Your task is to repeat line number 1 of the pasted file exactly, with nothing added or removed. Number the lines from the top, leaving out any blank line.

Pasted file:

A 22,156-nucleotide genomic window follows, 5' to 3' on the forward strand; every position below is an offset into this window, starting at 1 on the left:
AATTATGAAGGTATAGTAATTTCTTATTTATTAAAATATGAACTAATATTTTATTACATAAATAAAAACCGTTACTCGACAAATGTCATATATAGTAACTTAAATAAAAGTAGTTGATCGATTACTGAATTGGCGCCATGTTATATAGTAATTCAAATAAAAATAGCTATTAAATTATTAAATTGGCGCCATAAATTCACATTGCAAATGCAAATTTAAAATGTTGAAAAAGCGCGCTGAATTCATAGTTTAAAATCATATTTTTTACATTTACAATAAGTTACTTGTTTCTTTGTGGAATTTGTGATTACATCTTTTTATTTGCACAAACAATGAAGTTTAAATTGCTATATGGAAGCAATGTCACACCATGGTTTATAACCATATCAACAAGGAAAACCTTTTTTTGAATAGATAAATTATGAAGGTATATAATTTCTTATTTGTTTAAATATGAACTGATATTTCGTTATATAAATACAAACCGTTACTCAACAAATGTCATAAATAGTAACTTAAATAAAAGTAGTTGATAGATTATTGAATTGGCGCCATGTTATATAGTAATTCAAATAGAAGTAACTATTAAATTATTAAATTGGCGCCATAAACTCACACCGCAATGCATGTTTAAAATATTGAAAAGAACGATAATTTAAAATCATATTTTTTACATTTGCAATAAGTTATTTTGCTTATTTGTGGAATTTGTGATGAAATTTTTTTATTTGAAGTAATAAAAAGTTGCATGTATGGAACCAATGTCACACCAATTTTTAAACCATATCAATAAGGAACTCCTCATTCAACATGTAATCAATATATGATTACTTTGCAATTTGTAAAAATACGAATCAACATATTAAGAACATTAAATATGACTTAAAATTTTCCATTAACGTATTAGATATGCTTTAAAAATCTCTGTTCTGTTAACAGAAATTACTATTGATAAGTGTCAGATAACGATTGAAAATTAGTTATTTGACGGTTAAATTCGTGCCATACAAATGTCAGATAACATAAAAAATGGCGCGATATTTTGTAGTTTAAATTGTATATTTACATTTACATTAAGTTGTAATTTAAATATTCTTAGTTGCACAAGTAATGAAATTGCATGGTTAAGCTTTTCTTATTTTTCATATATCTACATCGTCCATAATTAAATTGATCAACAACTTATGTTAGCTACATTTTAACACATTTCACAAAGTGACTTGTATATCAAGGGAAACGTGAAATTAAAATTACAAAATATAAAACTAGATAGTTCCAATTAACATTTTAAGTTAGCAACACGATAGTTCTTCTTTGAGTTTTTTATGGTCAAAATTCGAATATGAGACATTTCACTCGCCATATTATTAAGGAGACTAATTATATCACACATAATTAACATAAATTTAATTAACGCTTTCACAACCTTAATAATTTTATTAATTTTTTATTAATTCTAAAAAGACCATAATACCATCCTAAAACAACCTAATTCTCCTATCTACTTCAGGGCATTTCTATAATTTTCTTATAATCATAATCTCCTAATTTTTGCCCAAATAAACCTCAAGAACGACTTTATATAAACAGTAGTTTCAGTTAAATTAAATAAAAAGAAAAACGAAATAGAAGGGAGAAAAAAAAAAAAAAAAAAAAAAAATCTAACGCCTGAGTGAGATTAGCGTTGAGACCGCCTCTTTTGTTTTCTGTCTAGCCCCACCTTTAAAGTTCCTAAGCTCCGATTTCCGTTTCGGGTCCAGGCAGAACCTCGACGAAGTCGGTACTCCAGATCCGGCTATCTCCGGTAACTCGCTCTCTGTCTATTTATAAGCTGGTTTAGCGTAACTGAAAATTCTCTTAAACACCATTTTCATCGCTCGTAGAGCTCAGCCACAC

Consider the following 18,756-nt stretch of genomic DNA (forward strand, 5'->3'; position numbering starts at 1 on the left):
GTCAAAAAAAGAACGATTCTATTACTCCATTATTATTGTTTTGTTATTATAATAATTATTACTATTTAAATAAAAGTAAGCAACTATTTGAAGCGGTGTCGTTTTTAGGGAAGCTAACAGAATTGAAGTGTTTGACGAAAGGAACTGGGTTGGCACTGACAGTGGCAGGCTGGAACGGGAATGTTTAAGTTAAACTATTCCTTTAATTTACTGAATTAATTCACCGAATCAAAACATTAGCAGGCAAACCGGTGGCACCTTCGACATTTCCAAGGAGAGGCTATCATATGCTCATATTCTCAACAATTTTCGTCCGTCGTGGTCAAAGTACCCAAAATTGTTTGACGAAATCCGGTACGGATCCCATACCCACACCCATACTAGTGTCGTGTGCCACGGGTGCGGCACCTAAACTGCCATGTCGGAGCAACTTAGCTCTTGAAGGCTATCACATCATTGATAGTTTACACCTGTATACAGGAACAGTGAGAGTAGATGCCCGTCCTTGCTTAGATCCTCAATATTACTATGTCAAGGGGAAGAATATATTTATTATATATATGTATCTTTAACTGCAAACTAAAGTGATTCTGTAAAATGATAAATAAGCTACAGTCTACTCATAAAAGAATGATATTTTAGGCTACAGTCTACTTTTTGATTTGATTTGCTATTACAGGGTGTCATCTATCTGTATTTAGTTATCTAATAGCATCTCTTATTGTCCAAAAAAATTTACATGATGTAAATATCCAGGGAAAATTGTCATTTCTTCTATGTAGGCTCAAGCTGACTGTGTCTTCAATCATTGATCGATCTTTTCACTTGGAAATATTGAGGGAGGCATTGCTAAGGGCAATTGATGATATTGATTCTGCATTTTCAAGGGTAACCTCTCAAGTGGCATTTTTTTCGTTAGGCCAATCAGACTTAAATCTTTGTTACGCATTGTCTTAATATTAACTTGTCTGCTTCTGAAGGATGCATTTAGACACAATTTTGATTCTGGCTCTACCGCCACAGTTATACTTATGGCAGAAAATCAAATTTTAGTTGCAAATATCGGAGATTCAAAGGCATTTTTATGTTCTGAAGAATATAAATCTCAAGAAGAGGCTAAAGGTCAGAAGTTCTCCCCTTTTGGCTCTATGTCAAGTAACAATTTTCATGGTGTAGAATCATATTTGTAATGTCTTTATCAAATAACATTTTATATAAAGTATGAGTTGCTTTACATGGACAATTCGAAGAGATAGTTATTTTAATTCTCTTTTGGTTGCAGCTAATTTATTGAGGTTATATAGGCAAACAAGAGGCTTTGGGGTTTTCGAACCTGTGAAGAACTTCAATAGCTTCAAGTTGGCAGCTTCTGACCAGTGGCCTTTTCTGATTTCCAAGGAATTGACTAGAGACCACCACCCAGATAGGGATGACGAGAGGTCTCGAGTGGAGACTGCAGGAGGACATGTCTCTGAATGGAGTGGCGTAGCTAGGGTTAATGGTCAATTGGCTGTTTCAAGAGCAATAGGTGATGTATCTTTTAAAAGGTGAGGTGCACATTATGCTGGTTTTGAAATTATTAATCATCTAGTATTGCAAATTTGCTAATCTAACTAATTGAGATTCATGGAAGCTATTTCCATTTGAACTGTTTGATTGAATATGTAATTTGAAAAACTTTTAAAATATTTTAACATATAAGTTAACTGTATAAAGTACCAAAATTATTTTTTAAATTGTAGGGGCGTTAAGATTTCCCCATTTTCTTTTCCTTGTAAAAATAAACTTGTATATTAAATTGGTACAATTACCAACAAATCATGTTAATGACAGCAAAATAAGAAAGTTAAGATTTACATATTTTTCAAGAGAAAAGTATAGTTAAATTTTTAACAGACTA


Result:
A 22,156-nucleotide genomic window follows, 5' to 3' on the forward strand; every position below is an offset into this window, starting at 1 on the left: